Social commentators today lament some of the consequences of living in a culture of instant gratification. I've always mistrusted people who believe that instant gratification is not such a bad thing. These are the people who think that the problem with the world is want. If everyone just had exactly what they wanted all the time, everything would be peachy. Something deep down seems wrong about that opinion. After reading and pondering again about the virtue of hope, it seems to me part of the reason that I believe instant gratification to be so detrimental to the formation of our character is because it eliminates the need for people to learn how to exercise hope; and hope takes seriously the "not yet" of personal fulfillment. According to St. Paul "in hope we are saved" (Rom. 8:24). The corollary to that statement is that without hope we are not saved.
The theological virtues of faith, hope, and charity are connected in such a way that the "supernatural life in man has three main currents: the reality of God, which surpasses all natural knowledge, manifests itself to faith. Love affirms - also in its own right -the Highest Good (God), which has become visible beneath the veil of faith. Hope is the confidently patient expectation of eternal beatitude in a contemplative (think beholding by our mind) and comprehensive sharing of the triune life of God; hope expects from God's hand the eternal life that is God himself" (Cajetan, Commentary on II, II, 17, 5; no. 7). What the great Cardinal Cajetan states here about hope is the important fact that the only hope that is perfect and virtuous is hope that comes from God (through faith), depends on God (whose gift of grace sustains us in our life), and reaches out for God as the supreme Good of our lives. Without God there is no hope because ultimately God is object of our hope.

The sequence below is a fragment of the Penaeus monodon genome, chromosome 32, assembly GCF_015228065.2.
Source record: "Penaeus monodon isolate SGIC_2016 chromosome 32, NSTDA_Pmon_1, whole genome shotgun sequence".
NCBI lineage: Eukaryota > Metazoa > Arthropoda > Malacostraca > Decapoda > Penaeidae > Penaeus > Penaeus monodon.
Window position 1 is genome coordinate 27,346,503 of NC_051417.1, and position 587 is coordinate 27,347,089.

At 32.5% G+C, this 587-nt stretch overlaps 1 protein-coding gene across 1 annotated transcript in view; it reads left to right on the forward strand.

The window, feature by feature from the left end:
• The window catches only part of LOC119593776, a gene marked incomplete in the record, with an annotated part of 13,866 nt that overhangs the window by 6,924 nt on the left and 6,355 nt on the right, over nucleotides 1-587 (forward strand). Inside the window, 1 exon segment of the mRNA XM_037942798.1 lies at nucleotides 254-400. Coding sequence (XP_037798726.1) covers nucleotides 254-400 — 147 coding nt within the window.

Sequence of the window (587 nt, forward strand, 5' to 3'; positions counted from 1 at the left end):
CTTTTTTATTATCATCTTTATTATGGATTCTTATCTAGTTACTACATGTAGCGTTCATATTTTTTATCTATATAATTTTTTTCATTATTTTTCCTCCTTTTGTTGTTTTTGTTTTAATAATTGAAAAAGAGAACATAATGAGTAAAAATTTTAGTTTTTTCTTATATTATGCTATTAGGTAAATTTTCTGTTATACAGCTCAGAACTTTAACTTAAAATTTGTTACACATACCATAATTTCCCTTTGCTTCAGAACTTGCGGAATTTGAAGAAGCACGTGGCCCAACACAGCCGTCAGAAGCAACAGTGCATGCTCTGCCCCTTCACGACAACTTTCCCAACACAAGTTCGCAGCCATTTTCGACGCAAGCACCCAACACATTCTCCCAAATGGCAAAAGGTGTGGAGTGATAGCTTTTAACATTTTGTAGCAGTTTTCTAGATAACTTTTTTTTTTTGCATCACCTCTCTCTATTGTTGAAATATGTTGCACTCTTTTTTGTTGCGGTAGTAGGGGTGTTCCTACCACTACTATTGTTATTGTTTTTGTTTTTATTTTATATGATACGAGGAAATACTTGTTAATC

One of the earliest prayers that children learn is the Our Father. St. Thomas Aquinas thought that the Our Father was the means through which Jesus taught us to hope in God. In fact, prayer and hope are naturally ordered to each other, so the pedagogy seems sound. We pray in hope, and we express our hope in prayer. Think for a moment of how important it is for children to pray the words "Our Father, Who art in Heaven... give us this day our daily (super-substantial) bread, forgive us our trespasses...deliver us from evil." When it comes right down to it, hope turns our hearts to God in order to receive from his merciful goodness what we need, but cannot grant ourselves. The Our Father, as a prayer of hope, directs us to turn to God because in His Goodness and Omnipotence He alone can bring me safely to the end of my life and provide for my every need on the way. He alone can give me daily heavenly nourishment. He alone can forgive my sins and restore me to divine friendship. He alone can deliver me from evil.
It is my desire that the virtue of hope be fostered in our homes and school. We need authentic hope that comes from God and clings to God. Otherwise, the difficulty of the journey of life will be too much for us and our students to bear without turning aside from the path that leads to eternal life. The common proverb states that "hope springs eternal." I think that a better proverb would read "hope springs from the eternal," because God is the source of hope.
In conclusion, I'd like to list some simple ways that hope can be fostered in our lives and in our homes:
What I'm currently reading...
The Discernment of Spirits by Fr. Timothy Gallagher, OMV